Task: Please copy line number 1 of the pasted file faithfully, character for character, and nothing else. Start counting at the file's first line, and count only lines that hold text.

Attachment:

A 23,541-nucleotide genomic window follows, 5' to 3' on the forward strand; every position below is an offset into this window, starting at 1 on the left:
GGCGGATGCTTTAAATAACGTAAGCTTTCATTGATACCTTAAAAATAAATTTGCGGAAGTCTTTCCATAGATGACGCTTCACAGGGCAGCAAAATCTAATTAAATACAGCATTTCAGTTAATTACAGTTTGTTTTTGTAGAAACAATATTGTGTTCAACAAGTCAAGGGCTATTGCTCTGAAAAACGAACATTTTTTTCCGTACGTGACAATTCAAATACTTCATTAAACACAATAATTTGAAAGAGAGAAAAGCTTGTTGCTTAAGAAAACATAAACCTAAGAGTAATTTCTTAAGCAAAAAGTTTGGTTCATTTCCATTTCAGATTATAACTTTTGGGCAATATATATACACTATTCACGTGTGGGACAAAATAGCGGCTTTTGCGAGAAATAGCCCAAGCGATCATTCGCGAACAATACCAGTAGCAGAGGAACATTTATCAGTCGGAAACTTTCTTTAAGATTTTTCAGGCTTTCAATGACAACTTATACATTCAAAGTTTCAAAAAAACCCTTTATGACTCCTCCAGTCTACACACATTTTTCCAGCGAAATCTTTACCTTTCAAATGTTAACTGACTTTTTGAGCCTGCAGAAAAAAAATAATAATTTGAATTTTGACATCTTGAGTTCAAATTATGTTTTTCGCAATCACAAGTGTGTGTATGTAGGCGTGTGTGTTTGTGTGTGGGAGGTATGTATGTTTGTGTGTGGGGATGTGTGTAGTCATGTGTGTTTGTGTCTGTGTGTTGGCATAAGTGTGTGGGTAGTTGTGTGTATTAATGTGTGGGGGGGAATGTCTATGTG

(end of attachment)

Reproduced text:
A 23,541-nucleotide genomic window follows, 5' to 3' on the forward strand; every position below is an offset into this window, starting at 1 on the left: